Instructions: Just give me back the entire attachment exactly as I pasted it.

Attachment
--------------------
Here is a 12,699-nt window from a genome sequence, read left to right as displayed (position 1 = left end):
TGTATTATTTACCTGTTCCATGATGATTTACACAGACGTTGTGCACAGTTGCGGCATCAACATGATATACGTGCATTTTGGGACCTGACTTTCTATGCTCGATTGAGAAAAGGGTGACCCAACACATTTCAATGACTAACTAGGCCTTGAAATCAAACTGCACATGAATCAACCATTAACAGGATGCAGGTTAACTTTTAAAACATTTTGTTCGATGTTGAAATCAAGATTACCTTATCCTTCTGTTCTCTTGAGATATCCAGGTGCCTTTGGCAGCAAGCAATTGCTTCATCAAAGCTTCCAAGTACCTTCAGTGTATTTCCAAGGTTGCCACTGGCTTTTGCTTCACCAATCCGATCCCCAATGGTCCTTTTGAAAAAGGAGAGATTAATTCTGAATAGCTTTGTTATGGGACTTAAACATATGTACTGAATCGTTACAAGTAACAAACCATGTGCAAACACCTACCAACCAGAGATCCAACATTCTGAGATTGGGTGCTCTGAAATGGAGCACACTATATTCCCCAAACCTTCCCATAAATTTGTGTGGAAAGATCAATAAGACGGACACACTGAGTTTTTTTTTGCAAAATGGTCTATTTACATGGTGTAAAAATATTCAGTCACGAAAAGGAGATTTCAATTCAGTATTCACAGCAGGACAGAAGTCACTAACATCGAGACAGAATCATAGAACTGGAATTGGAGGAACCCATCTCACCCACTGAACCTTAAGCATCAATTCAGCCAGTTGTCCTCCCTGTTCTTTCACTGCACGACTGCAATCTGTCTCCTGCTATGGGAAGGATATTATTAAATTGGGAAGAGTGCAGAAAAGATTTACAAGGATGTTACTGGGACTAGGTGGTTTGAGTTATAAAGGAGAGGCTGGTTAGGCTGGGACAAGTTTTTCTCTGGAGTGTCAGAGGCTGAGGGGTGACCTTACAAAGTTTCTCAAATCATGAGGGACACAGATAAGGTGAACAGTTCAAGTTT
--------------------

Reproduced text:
Here is a 12,699-nt window from a genome sequence, read left to right as displayed (position 1 = left end):
TGTATTATTTACCTGTTCCATGATGATTTACACAGACGTTGTGCACAGTTGCGGCATCAACATGATATACGTGCATTTTGGGACCTGACTTTCTATGCTCGATTGAGAAAAGGGTGACCCAACACATTTCAATGACTAACTAGGCCTTGAAATCAAACTGCACATGAATCAACCATTAACAGGATGCAGGTTAACTTTTAAAACATTTTGTTCGATGTTGAAATCAAGATTACCTTATCCTTCTGTTCTCTTGAGATATCCAGGTGCCTTTGGCAGCAAGCAATTGCTTCATCAAAGCTTCCAAGTACCTTCAGTGTATTTCCAAGGTTGCCACTGGCTTTTGCTTCACCAATCCGATCCCCAATGGTCCTTTTGAAAAAGGAGAGATTAATTCTGAATAGCTTTGTTATGGGACTTAAACATATGTACTGAATCGTTACAAGTAACAAACCATGTGCAAACACCTACCAACCAGAGATCCAACATTCTGAGATTGGGTGCTCTGAAATGGAGCACACTATATTCCCCAAACCTTCCCATAAATTTGTGTGGAAAGATCAATAAGACGGACACACTGAGTTTTTTTTTGCAAAATGGTCTATTTACATGGTGTAAAAATATTCAGTCACGAAAAGGAGATTTCAATTCAGTATTCACAGCAGGACAGAAGTCACTAACATCGAGACAGAATCATAGAACTGGAATTGGAGGAACCCATCTCACCCACTGAACCTTAAGCATCAATTCAGCCAGTTGTCCTCCCTGTTCTTTCACTGCACGACTGCAATCTGTCTCCTGCTATGGGAAGGATATTATTAAATTGGGAAGAGTGCAGAAAAGATTTACAAGGATGTTACTGGGACTAGGTGGTTTGAGTTATAAAGGAGAGGCTGGTTAGGCTGGGACAAGTTTTTCTCTGGAGTGTCAGAGGCTGAGGGGTGACCTTACAAAGTTTCTCAAATCATGAGGGACACAGATAAGGTGAACAGTTCAAGTTT